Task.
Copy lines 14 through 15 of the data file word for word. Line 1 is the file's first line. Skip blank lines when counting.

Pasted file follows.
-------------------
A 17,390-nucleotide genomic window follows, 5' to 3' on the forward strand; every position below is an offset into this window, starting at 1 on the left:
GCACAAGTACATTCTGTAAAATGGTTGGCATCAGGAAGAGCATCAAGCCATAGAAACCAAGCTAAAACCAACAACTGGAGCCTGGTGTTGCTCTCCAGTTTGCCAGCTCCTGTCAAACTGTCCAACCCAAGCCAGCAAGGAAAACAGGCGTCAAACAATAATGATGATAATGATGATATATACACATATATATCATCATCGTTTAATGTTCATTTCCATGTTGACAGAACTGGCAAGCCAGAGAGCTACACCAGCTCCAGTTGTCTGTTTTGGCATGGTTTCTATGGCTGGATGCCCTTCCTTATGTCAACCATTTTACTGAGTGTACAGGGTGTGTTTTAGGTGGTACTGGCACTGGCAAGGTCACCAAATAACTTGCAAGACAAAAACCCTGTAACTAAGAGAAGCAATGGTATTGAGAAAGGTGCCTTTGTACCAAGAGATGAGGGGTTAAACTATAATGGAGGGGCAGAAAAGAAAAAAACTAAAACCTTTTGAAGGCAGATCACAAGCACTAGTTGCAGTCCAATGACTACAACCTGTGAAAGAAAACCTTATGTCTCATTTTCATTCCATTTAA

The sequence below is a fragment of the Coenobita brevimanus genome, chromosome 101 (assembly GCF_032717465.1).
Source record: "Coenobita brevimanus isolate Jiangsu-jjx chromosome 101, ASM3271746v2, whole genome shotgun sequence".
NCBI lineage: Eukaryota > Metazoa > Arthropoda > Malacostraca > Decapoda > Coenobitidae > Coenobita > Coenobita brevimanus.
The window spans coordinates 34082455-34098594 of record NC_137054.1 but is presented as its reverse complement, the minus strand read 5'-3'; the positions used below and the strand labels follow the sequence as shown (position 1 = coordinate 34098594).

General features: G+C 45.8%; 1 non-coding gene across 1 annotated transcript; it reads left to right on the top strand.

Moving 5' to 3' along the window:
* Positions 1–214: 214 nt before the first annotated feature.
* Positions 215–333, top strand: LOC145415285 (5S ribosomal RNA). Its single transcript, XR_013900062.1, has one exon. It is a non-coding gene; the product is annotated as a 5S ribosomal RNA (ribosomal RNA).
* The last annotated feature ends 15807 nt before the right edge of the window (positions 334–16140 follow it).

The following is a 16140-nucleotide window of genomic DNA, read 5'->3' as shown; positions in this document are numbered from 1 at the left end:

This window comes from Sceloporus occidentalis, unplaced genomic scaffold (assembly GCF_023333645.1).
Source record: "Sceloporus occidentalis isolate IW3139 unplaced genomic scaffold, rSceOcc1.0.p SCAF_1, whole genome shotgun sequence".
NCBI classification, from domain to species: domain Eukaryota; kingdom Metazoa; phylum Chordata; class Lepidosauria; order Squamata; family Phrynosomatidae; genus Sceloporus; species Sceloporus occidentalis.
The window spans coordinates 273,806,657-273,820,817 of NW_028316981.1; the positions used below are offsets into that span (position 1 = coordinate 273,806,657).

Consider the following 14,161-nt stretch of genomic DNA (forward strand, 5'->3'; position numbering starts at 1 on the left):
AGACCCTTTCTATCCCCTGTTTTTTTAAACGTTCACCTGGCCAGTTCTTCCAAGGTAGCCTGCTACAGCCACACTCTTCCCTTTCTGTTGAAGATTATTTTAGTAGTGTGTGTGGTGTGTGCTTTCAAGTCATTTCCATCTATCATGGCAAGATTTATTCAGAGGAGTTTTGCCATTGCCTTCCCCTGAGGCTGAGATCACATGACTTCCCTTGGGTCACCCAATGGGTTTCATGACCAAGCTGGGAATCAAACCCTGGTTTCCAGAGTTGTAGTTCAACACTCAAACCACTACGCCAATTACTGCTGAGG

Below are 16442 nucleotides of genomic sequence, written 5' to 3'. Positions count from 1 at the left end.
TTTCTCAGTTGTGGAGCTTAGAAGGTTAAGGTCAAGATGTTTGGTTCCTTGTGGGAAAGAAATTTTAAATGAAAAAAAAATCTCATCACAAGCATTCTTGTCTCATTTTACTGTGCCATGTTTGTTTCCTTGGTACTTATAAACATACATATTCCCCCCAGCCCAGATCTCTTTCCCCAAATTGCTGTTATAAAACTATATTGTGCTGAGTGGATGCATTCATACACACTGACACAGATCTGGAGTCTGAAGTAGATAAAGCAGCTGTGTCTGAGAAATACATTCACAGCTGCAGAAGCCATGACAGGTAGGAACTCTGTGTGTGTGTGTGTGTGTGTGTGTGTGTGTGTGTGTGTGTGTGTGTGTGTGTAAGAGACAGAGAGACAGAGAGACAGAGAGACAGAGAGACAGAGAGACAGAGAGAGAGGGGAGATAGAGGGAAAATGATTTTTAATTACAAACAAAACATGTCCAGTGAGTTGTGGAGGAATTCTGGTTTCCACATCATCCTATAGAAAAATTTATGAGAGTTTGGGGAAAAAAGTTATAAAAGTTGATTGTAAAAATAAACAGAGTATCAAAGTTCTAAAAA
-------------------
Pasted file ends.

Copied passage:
Source record: "Sceloporus occidentalis isolate IW3139 unplaced genomic scaffold, rSceOcc1.0.p SCAF_1, whole genome shotgun sequence".
NCBI classification, from domain to species: domain Eukaryota; kingdom Metazoa; phylum Chordata; class Lepidosauria; order Squamata; family Phrynosomatidae; genus Sceloporus; species Sceloporus occidentalis.